Many remember the American citizens who chained themselves to trees in front of commercially owned bulldozers as part of a symbolic effort to sacrifice their own wellbeing in exchange for the survival of the planet. Some called them environmentalists. Others called them tree-huggers. Based on semantics alone, it was an unfair fight. This act of resistance, while popular in the United States and Europe in the in the 1960s and 70s, traces at least back to 1731, when a group of 363 women from what is now called northeast India wrapped themselves around Khejri trees, braving the axes of Indian loggers on a mission to deforest the minority-inhabited land.
Now, nearly three centuries later, an AP-Stanford poll cited that only ¾ of Americans believe that global warming is happening. With job loss at the forefront of voters’ minds, it could mean political suicide to propose limits to corporate behavior or to suggest aggressive government funding for clean energy research. It is a dangerous time when the fear of political suicide trumps the fear of an otherwise inevitable global catastrophe. While the term “tree-hugger” is rarely if ever used to describe a new generation of environmentalists, I wonder if other words have simply taken its place: accusations such as “liberal” or “socialist”. Also, what does it say about a culture when it relies so heavily on legislating responsibility, one in which “legal” and “illegal” become synonyms for “right” and “wrong”?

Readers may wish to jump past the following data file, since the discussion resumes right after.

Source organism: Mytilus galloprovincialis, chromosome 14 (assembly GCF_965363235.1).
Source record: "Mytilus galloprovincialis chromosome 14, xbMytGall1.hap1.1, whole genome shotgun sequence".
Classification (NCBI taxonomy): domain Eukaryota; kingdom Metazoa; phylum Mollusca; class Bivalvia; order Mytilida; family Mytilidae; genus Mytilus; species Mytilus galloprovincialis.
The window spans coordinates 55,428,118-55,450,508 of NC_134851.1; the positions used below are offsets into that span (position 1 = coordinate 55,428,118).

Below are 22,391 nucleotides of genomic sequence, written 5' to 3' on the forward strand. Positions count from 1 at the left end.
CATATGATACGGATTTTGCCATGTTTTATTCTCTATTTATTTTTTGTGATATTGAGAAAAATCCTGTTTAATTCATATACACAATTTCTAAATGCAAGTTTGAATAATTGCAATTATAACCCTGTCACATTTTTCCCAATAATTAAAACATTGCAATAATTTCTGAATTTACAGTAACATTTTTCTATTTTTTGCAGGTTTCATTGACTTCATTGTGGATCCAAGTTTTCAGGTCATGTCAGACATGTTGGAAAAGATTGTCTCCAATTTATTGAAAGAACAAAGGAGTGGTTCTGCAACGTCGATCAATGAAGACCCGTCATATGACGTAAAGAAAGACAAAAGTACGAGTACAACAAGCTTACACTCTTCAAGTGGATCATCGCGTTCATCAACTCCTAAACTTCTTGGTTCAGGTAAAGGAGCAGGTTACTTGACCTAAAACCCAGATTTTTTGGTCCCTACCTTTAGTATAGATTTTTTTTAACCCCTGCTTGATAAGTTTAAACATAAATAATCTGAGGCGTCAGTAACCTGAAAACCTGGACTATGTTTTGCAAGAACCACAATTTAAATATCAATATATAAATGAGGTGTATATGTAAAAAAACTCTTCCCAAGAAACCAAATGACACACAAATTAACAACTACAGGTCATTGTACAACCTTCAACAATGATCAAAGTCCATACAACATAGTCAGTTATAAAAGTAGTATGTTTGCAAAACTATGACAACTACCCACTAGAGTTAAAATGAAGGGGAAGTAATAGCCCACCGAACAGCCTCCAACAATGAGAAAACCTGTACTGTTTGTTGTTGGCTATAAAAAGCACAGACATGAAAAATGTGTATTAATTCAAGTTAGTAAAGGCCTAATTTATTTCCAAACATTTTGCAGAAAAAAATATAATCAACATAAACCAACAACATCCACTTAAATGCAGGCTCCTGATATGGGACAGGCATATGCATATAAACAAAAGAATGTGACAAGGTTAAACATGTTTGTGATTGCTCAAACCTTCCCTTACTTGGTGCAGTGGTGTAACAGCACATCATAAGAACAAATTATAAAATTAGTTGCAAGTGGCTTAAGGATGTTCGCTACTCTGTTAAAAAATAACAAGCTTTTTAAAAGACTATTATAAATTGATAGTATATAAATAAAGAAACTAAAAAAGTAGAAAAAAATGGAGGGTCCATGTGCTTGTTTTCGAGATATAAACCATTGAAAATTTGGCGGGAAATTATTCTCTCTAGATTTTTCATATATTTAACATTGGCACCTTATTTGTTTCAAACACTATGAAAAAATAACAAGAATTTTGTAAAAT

The drawings in this series are a tribute to the scientists and environmentally concerned citizens around the globe who maintain enough courage to resist cowardly ridicule for their ongoing fight to “save the planet” (another term that has been disarmed in its cliché). In the drawings, the aggressors are purposefully absent from the scenes as they have already moved onto more profitable resources without taking responsibility for the damage they have done.
The series was exhibited first at the International Gallery of Contemporary Art in Anchorage, Alaska, and second at the PortIzmir3 Contemporary Art Triennial in Izmir, Turkey.